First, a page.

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3 November 2016

Tetrapod limb and sarcopterygian fin regeneration share a core genetic programme [Nature Communications]

Keywords : evolutionary developmental biology, regeneration, transcriptomics

Salamanders are the only living tetrapods capable of fully regenerating limbs. The discovery of salamander lineage-specific genes (LSGs) expressed during limb regeneration suggests that this capacity is a salamander novelty. Conversely, recent paleontological evidence supports a deeper evolutionary origin, before the occurrence of salamanders in the fossil record. Here we show that lungfishes, the sister group of tetrapods, regenerate their fins through morphological steps equivalent to those seen in salamanders.(...)

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3 November 2016

Origins of Biodiversity [PLOS Biology]

Subject areas : biodiversity, species extinction, phylogenetic analysis, phylogeography, speciation, species diversity, animal phylogenetics, vertebrates

Biodiversity today is huge, and it has a long history. Identifying rules for the heterogeneity of modern biodiversity—the high to low species richness of different clades—has been hard. There are measurable biodiversity differences between land and sea and between the tropics and temperate-polar regions. Some analyses suggest that the net age of a clade can determine its extinction risk, but this is equivocal. New work shows that, through geological time, clades pass through different diversification regimes, and those regimes constrain the balance of tree size and the nature of branching events.

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3 November 2016

Lizards paid a greater opportunity cost to thermoregulate in a less heterogeneous environment [Functional Ecology]

Keywords : cost-benefit model, climate change, ectotherm, microclimate, energy budget, survival, performance, null model

1.The theory of thermoregulation has developed slowly, hampering efforts to predict how individuals can buffer climate change through behaviour. Mixed results of field and laboratory experiments underscore the need to test hypotheses about thermoregulation explicitly, while measuring costs and benefits in different thermal landscapes.
2.We simulated body temperature and energy expenditure of a virtual lizard that either thermoregulates optimally or thermoconforms in a landscape of either low or high quality (one or four basking sites, respectively). We then compare the predicted values in each landscape with the observed values for real lizards in experimental arenas.(...)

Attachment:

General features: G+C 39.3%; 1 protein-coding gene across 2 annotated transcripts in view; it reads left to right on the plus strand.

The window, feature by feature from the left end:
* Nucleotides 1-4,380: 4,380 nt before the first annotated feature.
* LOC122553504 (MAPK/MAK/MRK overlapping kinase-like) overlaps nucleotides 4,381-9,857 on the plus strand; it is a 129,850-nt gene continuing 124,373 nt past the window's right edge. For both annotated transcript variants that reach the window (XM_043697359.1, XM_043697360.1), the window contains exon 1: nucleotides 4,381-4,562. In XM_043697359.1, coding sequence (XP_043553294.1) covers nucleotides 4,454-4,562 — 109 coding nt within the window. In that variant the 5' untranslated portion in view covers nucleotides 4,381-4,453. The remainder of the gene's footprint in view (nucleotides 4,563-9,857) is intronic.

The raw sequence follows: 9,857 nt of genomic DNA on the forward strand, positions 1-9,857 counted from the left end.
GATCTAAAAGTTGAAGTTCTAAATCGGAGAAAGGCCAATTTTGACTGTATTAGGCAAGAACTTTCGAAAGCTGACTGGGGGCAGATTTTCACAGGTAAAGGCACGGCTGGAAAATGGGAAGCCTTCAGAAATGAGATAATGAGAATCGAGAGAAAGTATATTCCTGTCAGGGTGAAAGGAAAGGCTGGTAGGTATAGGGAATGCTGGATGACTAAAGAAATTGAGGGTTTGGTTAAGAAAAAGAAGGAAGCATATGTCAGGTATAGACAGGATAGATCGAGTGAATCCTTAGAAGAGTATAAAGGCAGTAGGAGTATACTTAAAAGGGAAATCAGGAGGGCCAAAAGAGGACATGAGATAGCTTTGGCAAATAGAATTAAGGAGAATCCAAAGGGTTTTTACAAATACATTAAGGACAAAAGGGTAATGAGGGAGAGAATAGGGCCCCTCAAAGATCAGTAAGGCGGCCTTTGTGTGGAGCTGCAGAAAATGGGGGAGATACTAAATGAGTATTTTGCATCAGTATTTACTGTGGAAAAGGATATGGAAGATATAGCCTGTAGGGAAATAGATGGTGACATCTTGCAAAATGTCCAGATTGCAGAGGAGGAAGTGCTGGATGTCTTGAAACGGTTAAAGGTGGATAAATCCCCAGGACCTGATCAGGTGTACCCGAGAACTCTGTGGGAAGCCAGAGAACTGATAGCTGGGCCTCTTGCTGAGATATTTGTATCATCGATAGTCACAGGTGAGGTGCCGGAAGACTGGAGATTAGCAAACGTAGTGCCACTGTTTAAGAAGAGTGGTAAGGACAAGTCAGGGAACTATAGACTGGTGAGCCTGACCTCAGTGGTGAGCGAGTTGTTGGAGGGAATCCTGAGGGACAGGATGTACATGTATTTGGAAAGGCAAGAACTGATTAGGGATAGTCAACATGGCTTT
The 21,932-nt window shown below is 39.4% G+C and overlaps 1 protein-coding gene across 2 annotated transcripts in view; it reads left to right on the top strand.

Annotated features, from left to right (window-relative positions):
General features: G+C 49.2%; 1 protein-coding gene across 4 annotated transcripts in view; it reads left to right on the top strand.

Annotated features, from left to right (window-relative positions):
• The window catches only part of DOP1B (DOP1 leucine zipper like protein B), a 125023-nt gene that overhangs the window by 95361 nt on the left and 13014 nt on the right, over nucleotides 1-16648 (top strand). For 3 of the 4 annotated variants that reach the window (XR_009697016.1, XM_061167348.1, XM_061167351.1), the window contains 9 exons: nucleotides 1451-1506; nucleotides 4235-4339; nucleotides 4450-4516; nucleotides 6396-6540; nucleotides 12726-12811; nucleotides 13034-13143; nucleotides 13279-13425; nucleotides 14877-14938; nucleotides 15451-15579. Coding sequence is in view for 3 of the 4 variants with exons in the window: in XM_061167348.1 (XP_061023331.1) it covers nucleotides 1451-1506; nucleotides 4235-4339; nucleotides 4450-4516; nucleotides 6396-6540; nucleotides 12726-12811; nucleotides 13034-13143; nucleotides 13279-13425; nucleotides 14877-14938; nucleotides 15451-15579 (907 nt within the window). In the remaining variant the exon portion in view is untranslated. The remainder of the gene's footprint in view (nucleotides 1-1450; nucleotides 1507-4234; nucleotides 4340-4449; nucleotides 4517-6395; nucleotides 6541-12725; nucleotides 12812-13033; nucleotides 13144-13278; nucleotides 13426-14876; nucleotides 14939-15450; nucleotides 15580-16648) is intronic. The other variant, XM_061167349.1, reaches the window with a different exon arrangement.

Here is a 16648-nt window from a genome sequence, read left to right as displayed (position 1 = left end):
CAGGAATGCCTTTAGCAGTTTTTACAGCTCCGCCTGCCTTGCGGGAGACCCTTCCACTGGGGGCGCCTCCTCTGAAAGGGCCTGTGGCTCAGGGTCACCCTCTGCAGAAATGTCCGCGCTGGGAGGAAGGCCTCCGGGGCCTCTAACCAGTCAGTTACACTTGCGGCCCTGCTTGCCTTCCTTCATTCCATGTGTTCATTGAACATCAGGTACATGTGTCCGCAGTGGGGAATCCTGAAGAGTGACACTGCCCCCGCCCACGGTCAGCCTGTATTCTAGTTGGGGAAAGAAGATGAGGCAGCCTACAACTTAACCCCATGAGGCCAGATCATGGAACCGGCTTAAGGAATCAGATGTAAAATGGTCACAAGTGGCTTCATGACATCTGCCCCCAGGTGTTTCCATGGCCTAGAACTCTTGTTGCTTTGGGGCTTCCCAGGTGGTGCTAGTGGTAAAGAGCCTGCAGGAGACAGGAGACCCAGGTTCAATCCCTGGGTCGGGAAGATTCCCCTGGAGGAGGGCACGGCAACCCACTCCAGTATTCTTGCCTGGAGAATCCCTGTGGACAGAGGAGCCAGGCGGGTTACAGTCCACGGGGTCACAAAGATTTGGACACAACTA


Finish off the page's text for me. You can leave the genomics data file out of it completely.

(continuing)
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2 November 2016

Global meta-analysis of native and nonindigenous trophic traits in aquatic ecosystems [Global Change Biology]

Keywords : biological invasions, comparative studies, effect size, freshwater, invasive species, marine, range expansion, range shift

Ecologists have recently devoted their attention to the study of species traits and their role in the establishment and spread of nonindigenous species (NIS). However, research efforts have mostly focused on studies of terrestrial taxa, with lesser attention being dedicated to aquatic species. Aquatic habitats comprise of interconnected waterways, as well as exclusive introduction vectors that allow unparalleled artificial transport of species and their propagules. Consequently, species traits that commonly facilitate biological invasions in terrestrial systems may not be as represented in aquatic environments. We provide a global meta-analysis of studies conducted in both marine and freshwater habitats.(...)

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2 November 2016

Demographic drivers of decline and recovery in an Afro-Palaearctic migratory bird population [Royal Society Open Science]

Keywords : population dynamics, integrated population models, carry-over effects, migration, demography

Across Europe, rapid population declines are ongoing in many Afro-Palaearctic migratory bird species, but the development of appropriate conservation actions across such large migratory ranges is severely constrained by lack of understanding of the demographic drivers of these declines. By constructing regional integrated population models (IPMs) for one of the suite of migratory species that is declining in the southeast of Britain but increasing in the northwest, we show that, while annual population growth rates in both regions vary with adult survival, the divergent regional trajectories are primarily a consequence of differences in productivity. (...)

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